From summer trail running in the desert to ski touring in sub-zero temperatures, high-output activities in hot and cold climates present additional hydration considerations when planning for your outdoor mission.
Hydration in Hot Weather
The importance of hydration in hot weather is crucial because you sweat more and your body has to work harder in order to regulate its temperature, which increases the risk of dehydration. So how do you stay hydrated in hot weather? Taking small, intermittent sips as you go—versus chugging down lots of water only when you take a break—is preferred and consuming at least 20 ounces of water per hour of activity is recommended. Additionally, without shade, the signs of dehydration can compound faster, so wearing a hat or constantly cooling your head with cold water will help your body maintain hydration levels. The more you sweat in hot weather, the faster your body loses essential minerals, like sodium. Supplementing with electrolytes—tablets or powder in your drinking water is an excellent way to do this—is highly recommended.
Also, during hot weather, know that cool liquids are absorbed into your body more quickly than warm or hot liquids. The quick absorption rate, mixed with electrolytes, should help you refuel more quickly. One final issue with warm weather running, hiking, or biking is that the water you carry may get super warm due to the sun. This typically happens in exposed water reservoirs and tubing. To keep the water cool, leave the reservoir in the backpack’s designated area and blow air into the tubing after you finish drinking from it. This will keep it much cooler than leaving the water in the exposed tube. If using a bottle, consider starting with a generous portion of ice. Pro hot weather hydration tip: you can put any HydraPak bottle or reservoir in the freezer. Fill halfway, freeze, and fill the rest with tap water before heading out.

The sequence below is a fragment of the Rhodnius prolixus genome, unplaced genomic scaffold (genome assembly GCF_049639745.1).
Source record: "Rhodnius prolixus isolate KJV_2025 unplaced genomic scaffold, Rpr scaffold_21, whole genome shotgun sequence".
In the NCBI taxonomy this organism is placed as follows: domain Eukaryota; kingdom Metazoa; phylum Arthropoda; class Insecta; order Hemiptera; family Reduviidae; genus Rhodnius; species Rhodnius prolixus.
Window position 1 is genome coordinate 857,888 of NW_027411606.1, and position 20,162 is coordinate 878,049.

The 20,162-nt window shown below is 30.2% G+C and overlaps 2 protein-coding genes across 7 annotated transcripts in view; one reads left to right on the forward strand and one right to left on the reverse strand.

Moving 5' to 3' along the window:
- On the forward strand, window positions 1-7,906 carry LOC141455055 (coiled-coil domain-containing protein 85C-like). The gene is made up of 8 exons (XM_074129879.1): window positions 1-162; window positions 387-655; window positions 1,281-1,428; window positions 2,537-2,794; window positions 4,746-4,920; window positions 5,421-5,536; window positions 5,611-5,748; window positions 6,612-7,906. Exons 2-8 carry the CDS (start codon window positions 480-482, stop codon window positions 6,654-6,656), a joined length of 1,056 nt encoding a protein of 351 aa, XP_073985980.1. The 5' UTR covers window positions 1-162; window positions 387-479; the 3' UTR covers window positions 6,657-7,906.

Hydration in Cold Weather
In the cold weather, staying hydrated is also challenging, as you probably won’t feel as thirsty during cool temperatures. The likelihood of dehydration in cold weather is accelerated, thanks to drier air forcing your body to work harder to warm up. Drinking cold water is harder to be excited about when it’s also cold outside, so drink what you enjoy whether it’s warm tea, cocoa, soup, or even warm electrolyte water. Replacing liquids is the most important thing you can do to stay hydrated in cold weather.
Water freezing in reservoirs during cold weather backpacking or trail running adventures is a serious issue. To prevent this, keep the water flowing by drinking often and blowing air back down to the reservoir. This will keep the exposed tubing from freezing and should keep water warm enough. Also, make sure to start with warm water and to keep your reservoir or bottle as close to your body as possible. When backpacking, keep your reservoir at the bottom of your sleeping bag to keep it from freezing when sleeping. Additionally, you can help keep your H20 in liquid form by filling your bottle with warm water and adding in electrolyte tablets or powder—the salts will lower the liquid’s freezing point.
Don’t forget that altitude will compound the effects of heat or cold on dehydration and should be considered as well. Fortunately, a bit of planning and preparation will ensure optimal performance and adventure enjoyment during the summer or winter.